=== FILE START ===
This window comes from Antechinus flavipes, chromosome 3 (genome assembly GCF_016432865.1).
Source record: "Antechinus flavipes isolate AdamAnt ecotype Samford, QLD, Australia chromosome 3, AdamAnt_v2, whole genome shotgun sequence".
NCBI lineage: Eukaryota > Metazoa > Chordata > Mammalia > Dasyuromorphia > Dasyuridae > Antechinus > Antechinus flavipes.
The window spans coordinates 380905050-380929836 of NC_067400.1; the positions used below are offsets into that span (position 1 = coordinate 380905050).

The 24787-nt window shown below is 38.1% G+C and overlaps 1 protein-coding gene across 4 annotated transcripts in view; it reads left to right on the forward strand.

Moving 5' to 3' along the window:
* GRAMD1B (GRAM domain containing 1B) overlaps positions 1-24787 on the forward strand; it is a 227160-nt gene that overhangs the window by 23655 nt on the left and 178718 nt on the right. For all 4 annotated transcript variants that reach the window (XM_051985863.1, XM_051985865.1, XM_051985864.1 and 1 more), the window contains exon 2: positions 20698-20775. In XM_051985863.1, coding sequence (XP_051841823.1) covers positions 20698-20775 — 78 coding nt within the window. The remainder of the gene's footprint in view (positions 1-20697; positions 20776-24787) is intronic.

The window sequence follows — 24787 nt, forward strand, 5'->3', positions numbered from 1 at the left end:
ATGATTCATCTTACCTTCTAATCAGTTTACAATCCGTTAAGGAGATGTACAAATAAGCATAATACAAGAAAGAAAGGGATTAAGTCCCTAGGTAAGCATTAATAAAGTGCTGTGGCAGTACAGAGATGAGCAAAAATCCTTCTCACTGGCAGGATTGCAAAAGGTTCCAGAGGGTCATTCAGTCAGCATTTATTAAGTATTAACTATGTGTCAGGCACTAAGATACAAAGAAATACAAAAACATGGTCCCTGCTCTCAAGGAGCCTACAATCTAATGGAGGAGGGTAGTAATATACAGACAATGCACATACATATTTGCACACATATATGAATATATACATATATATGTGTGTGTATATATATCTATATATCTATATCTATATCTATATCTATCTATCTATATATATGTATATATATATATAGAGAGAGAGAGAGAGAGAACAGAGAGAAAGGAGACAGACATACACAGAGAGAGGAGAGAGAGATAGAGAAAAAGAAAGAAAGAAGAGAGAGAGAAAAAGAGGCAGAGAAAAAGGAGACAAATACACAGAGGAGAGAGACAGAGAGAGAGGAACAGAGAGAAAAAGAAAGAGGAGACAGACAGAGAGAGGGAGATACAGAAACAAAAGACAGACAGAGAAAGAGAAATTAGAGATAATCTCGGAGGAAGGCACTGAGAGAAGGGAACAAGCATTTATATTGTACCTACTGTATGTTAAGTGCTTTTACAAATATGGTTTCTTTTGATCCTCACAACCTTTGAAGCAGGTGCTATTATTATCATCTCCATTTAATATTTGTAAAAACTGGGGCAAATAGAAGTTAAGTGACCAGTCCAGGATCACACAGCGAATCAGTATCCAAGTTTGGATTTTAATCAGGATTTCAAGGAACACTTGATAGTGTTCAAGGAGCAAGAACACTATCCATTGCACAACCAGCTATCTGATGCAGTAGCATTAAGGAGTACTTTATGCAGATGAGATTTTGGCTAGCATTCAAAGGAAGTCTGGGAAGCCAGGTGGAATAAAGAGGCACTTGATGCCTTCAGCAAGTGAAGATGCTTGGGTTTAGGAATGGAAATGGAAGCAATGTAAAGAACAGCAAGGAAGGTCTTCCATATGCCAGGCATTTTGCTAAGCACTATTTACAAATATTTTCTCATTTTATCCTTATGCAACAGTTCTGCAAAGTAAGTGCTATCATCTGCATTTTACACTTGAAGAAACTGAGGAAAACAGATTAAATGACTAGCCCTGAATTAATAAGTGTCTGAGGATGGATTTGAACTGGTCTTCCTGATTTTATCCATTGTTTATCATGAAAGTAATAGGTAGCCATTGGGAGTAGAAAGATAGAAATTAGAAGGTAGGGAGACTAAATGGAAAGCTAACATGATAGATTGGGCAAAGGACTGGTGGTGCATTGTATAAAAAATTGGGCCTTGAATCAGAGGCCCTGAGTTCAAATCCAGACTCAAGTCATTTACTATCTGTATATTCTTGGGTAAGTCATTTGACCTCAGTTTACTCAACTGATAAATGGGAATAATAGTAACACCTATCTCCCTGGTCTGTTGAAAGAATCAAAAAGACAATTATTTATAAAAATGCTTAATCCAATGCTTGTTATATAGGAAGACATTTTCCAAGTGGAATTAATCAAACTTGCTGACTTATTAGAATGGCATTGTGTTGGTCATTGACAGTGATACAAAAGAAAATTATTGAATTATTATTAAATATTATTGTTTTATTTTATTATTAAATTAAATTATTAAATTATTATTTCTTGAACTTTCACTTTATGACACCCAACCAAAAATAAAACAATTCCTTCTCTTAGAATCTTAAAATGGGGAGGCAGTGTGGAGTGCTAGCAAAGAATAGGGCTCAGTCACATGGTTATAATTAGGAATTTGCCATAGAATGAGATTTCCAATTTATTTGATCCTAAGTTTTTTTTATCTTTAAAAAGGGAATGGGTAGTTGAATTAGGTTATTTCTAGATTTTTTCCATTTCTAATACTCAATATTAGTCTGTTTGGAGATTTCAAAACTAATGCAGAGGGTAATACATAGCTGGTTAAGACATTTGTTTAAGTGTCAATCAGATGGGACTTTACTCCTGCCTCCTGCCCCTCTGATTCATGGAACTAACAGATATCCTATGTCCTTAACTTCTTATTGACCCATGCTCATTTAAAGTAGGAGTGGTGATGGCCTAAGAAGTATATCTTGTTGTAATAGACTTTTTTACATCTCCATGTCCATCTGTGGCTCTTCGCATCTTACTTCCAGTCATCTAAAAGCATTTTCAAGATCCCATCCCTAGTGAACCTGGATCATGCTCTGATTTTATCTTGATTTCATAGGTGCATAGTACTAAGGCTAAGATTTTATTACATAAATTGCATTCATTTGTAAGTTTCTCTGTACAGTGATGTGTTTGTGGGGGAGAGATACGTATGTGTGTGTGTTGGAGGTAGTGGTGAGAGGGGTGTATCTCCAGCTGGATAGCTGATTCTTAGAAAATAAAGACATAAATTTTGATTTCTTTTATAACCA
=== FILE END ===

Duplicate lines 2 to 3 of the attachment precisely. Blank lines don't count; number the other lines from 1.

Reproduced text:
Source record: "Antechinus flavipes isolate AdamAnt ecotype Samford, QLD, Australia chromosome 3, AdamAnt_v2, whole genome shotgun sequence".
NCBI lineage: Eukaryota > Metazoa > Chordata > Mammalia > Dasyuromorphia > Dasyuridae > Antechinus > Antechinus flavipes.